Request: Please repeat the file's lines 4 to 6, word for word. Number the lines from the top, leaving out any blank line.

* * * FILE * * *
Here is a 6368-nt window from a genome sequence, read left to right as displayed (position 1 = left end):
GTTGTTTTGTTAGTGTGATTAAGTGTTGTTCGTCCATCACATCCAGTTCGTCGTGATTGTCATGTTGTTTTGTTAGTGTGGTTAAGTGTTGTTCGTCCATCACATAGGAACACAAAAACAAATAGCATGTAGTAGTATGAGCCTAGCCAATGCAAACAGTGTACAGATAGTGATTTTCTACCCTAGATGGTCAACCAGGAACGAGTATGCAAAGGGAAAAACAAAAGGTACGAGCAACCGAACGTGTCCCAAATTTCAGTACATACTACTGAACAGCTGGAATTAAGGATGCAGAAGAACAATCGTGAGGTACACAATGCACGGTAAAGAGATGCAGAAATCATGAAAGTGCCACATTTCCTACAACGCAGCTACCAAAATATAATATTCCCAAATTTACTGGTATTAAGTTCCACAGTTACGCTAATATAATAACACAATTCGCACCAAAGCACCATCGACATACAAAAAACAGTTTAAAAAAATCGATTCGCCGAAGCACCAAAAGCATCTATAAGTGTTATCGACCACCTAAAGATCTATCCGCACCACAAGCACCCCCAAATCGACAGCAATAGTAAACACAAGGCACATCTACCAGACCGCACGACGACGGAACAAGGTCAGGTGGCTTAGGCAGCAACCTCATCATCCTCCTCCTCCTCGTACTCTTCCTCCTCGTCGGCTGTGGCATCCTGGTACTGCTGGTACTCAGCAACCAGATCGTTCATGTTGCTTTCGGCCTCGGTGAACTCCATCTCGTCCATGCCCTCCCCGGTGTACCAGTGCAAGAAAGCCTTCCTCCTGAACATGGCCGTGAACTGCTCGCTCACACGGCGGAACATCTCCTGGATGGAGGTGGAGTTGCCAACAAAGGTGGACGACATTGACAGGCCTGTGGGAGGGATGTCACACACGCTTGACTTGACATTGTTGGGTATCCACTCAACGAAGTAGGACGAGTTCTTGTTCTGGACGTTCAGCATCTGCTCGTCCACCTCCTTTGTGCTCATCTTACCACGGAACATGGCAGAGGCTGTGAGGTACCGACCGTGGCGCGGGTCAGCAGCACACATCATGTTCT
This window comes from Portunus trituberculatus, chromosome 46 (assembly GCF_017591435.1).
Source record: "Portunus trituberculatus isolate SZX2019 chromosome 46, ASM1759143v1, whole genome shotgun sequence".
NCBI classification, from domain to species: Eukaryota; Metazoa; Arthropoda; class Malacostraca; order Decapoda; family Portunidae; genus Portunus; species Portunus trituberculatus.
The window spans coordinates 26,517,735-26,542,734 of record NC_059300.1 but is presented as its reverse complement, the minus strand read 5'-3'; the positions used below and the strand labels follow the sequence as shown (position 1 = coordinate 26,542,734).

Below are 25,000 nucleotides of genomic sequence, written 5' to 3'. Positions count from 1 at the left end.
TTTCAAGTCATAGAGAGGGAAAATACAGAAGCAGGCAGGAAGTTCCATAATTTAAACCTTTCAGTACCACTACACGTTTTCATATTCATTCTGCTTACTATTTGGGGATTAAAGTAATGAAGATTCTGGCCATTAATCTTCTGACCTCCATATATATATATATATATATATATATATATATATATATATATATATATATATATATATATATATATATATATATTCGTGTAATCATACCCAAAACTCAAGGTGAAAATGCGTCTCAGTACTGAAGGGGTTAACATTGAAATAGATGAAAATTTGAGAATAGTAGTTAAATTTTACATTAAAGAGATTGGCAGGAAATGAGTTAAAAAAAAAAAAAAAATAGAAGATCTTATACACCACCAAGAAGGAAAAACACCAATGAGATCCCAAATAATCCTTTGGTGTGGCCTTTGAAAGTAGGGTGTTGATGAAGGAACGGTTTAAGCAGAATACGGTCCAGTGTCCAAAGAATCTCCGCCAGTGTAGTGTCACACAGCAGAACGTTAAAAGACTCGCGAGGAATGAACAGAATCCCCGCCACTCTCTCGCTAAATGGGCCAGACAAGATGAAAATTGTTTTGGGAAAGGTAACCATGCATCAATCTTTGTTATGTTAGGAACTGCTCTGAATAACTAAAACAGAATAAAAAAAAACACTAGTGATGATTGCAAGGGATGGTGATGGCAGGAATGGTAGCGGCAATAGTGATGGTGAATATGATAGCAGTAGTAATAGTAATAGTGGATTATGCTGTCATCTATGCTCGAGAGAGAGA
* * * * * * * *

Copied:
Source record: "Portunus trituberculatus isolate SZX2019 chromosome 46, ASM1759143v1, whole genome shotgun sequence".
NCBI classification, from domain to species: Eukaryota; Metazoa; Arthropoda; class Malacostraca; order Decapoda; family Portunidae; genus Portunus; species Portunus trituberculatus.
The window spans coordinates 26,517,735-26,542,734 of record NC_059300.1 but is presented as its reverse complement, the minus strand read 5'-3'; the positions used below and the strand labels follow the sequence as shown (position 1 = coordinate 26,542,734).